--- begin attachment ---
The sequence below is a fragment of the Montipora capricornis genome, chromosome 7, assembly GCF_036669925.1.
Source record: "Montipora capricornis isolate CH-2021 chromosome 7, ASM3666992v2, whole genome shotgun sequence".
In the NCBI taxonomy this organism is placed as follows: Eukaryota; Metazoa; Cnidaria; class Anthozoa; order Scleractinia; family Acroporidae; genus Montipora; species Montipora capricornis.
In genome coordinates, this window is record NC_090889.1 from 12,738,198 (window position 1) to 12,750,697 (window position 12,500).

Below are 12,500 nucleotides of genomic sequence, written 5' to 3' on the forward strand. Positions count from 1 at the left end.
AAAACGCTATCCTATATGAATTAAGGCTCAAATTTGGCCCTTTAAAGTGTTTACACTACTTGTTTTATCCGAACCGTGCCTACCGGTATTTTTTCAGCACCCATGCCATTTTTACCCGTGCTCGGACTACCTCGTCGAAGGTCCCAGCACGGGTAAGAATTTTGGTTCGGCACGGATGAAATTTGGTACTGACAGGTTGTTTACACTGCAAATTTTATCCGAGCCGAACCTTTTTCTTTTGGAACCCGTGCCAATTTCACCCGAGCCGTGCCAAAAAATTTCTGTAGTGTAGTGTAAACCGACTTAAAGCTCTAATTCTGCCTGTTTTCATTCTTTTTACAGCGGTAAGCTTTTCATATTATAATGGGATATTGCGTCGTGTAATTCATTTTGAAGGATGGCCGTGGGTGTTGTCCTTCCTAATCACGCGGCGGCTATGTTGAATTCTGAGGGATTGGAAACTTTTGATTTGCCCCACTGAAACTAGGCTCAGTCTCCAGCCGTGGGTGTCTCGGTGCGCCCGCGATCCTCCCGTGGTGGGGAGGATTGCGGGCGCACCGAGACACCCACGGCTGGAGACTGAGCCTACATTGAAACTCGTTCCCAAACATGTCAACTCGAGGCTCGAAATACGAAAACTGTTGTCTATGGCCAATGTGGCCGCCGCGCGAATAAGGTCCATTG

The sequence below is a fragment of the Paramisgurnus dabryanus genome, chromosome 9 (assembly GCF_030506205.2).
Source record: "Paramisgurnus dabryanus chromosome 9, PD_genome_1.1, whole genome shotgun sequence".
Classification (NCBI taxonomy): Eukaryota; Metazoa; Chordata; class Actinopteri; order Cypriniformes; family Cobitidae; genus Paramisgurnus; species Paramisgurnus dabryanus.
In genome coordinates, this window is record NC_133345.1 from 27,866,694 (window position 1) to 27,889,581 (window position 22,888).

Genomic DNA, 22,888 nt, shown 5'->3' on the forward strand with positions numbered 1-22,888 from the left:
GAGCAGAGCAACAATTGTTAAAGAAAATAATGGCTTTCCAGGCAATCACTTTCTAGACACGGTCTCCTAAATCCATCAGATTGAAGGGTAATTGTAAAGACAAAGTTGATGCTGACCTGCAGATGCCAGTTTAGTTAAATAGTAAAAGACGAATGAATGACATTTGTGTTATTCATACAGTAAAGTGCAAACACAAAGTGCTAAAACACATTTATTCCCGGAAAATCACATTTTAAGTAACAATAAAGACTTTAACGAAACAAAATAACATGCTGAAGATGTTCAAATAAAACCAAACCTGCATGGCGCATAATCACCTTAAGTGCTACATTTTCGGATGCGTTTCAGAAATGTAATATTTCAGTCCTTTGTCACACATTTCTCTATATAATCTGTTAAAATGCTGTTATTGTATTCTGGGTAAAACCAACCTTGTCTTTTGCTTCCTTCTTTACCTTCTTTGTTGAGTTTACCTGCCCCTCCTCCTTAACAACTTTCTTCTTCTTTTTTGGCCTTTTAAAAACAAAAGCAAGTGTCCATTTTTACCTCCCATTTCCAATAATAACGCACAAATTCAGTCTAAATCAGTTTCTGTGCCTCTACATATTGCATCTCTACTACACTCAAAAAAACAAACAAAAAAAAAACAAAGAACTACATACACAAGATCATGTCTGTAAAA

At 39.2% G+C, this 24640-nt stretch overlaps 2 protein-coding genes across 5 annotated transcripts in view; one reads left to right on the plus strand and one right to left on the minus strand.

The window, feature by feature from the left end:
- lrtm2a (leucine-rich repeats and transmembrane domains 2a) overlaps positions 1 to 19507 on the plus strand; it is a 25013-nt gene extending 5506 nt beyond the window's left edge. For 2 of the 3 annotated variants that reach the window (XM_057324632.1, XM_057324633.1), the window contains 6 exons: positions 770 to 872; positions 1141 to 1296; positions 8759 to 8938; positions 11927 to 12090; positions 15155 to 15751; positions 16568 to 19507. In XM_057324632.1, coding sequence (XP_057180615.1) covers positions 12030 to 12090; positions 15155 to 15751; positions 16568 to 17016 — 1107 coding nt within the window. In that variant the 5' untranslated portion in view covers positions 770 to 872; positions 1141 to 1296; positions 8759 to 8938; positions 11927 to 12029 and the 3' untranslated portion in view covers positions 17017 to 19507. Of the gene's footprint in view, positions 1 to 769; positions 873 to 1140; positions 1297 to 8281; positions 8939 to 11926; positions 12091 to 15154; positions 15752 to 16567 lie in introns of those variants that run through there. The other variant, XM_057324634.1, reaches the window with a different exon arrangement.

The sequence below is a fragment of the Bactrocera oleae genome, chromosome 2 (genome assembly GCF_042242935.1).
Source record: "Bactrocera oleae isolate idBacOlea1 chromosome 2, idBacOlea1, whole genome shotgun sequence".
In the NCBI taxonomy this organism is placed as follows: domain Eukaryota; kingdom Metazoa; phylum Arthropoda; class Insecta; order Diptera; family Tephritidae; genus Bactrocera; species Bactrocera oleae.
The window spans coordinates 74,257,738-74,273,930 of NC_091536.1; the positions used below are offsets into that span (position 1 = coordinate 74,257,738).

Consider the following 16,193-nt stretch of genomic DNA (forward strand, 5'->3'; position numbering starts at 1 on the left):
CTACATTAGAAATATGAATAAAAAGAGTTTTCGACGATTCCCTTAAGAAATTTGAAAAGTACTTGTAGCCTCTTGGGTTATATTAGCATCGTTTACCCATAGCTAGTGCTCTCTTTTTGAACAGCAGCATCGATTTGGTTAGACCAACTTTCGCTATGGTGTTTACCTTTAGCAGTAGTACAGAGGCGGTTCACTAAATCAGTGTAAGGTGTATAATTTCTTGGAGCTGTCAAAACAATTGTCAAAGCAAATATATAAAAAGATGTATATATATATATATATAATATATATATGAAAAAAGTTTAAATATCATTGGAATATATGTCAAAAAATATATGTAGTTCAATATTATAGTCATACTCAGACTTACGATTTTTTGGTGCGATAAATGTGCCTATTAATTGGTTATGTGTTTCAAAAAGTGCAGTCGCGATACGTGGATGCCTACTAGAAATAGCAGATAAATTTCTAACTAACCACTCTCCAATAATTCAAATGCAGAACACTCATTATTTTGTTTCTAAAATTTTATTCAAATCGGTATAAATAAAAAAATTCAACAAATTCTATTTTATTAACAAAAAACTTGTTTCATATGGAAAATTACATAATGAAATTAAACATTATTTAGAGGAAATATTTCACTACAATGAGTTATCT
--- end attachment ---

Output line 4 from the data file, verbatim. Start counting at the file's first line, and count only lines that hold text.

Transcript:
In genome coordinates, this window is record NC_090889.1 from 12,738,198 (window position 1) to 12,750,697 (window position 12,500).